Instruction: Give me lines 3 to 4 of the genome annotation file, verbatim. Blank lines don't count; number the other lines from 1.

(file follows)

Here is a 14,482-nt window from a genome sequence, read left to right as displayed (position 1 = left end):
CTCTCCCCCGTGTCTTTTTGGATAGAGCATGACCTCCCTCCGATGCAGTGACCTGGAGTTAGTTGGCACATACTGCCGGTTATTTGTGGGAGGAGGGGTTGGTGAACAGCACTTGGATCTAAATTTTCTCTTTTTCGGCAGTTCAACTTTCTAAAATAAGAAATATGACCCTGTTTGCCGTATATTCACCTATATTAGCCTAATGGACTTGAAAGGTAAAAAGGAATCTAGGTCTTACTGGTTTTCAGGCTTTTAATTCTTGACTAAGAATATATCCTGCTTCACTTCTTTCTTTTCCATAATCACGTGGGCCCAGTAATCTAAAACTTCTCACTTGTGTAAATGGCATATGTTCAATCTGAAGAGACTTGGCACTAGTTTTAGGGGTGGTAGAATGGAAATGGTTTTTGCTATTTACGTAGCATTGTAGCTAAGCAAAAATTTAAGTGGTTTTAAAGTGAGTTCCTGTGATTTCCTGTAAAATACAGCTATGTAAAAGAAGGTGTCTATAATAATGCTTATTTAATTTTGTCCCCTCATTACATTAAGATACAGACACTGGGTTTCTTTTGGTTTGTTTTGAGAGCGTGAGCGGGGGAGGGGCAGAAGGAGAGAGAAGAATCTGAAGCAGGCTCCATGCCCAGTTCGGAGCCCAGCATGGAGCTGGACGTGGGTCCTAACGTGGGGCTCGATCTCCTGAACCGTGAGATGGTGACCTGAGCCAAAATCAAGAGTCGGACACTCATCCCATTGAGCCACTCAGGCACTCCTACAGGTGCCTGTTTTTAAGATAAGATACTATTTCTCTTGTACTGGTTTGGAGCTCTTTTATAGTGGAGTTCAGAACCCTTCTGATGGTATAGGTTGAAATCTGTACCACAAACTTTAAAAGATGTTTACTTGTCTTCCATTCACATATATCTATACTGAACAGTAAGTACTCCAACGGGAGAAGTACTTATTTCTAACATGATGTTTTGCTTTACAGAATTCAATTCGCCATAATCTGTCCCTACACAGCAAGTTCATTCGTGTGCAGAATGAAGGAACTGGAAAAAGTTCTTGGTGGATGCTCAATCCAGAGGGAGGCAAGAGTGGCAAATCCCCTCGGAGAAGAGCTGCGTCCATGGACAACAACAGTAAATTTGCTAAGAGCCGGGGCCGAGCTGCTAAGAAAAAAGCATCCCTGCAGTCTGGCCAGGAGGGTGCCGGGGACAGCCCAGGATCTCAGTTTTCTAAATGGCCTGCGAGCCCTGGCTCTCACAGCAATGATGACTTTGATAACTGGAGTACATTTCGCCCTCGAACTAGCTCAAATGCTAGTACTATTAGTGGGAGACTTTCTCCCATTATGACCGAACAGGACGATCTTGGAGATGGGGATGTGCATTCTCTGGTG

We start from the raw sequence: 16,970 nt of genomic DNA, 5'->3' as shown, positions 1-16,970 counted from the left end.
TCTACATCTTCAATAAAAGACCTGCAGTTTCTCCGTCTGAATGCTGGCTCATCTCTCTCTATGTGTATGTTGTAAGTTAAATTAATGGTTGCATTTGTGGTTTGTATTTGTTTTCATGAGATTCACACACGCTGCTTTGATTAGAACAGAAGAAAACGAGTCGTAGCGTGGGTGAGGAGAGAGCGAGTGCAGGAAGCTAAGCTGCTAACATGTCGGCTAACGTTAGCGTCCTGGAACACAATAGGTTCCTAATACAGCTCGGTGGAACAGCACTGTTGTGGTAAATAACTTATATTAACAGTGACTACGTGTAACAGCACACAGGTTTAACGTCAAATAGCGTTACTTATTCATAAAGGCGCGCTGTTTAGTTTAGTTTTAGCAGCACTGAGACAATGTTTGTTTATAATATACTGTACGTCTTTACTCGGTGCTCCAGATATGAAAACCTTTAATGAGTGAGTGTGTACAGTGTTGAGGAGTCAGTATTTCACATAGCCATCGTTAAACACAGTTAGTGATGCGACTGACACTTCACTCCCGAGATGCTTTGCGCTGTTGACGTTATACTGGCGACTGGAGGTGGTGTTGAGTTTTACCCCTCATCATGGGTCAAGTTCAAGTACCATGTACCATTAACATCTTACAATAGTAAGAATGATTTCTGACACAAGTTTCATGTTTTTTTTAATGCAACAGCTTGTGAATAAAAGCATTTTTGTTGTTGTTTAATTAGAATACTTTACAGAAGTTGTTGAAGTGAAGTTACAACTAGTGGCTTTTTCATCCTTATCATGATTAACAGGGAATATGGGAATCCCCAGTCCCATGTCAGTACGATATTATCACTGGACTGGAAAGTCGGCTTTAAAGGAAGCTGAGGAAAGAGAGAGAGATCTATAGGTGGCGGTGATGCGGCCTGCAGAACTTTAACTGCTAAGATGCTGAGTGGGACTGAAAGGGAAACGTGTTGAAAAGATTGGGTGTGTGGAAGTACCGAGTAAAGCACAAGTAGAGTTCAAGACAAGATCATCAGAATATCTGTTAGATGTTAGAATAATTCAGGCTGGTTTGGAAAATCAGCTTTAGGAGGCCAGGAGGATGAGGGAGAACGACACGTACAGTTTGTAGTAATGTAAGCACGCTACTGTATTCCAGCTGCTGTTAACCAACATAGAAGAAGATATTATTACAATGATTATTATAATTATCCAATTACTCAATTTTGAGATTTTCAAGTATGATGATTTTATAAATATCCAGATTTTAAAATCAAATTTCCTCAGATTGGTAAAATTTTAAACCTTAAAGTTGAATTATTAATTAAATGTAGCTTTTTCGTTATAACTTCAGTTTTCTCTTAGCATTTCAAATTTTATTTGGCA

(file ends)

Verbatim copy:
We start from the raw sequence: 16,970 nt of genomic DNA, 5'->3' as shown, positions 1-16,970 counted from the left end.
TCTACATCTTCAATAAAAGACCTGCAGTTTCTCCGTCTGAATGCTGGCTCATCTCTCTCTATGTGTATGTTGTAAGTTAAATTAATGGTTGCATTTGTGGTTTGTATTTGTTTTCATGAGATTCACACACGCTGCTTTGATTAGAACAGAAGAAAACGAGTCGTAGCGTGGGTGAGGAGAGAGCGAGTGCAGGAAGCTAAGCTGCTAACATGTCGGCTAACGTTAGCGTCCTGGAACACAATAGGTTCCTAATACAGCTCGGTGGAACAGCACTGTTGTGGTAAATAACTTATATTAACAGTGACTACGTGTAACAGCACACAGGTTTAACGTCAAATAGCGTTACTTATTCATAAAGGCGCGCTGTTTAGTTTAGTTTTAGCAGCACTGAGACAATGTTTGTTTATAATATACTGTACGTCTTTACTCGGTGCTCCAGATATGAAAACCTTTAATGAGTGAGTGTGTACAGTGTTGAGGAGTCAGTATTTCACATAGCCATCGTTAAACACAGTTAGTGATGCGACTGACACTTCACTCCCGAGATGCTTTGCGCTGTTGACGTTATACTGGCGACTGGAGGTGGTGTTGAGTTTTACCCCTCATCATGGGTCAAGTTCAAGTACCATGTACCATTAACATCTTACAATAGTAAGAATGATTTCTGACACAAGTTTCATGTTTTTTTTAATGCAACAGCTTGTGAATAAAAGCATTTTTGTTGTTGTTTAATTAGAATACTTTACAGAAGTTGTTGAAGTGAAGTTACAACTAGTGGCTTTTTCATCCTTATCATGATTAACAGGGAATATGGGAATCCCCAGTCCCATGTCAGTACGATATTATCACTGGACTGGAAAGTCGGCTTTAAAGGAAGCTGAGGAAAGAGAGAGAGATCTATAGGTGGCGGTGATGCGGCCTGCAGAACTTTAACTGCTAAGATGCTGAGTGGGACTGAAAGGGAAACGTGTTGAAAAGATTGGGTGTGTGGAAGTACCGAGTAAAGCACAAGTAGAGTTCAAGACAAGATCATCAGAATATCTGTTAGATGTTAGAATAATTCAGGCTGGTTTGGAAAATCAGCTTTAGGAGGCCAGGAGGATGAGGGAGAACGACACGTACAGTTTGTAGTAATGTAAGCACGCTACTGTATTCCAGCTGCTGTTAACCAACATAGAAGAAGATATTATTACAATGATTATTATAATTATCCAATTACTCAATTTTGAGATTTTCAAGTATGATGATTTTATAAATATCCAGATTTTAAAATCAAATTTCCTCAGATTGGTAAAATTTTAAACCTTAAAGTTGAATTATTAATTAAATGTAGCTTTTTCGTTATAACTTCAGTTTTCTCTTAGCATTTCAAATTTTATTTGGCA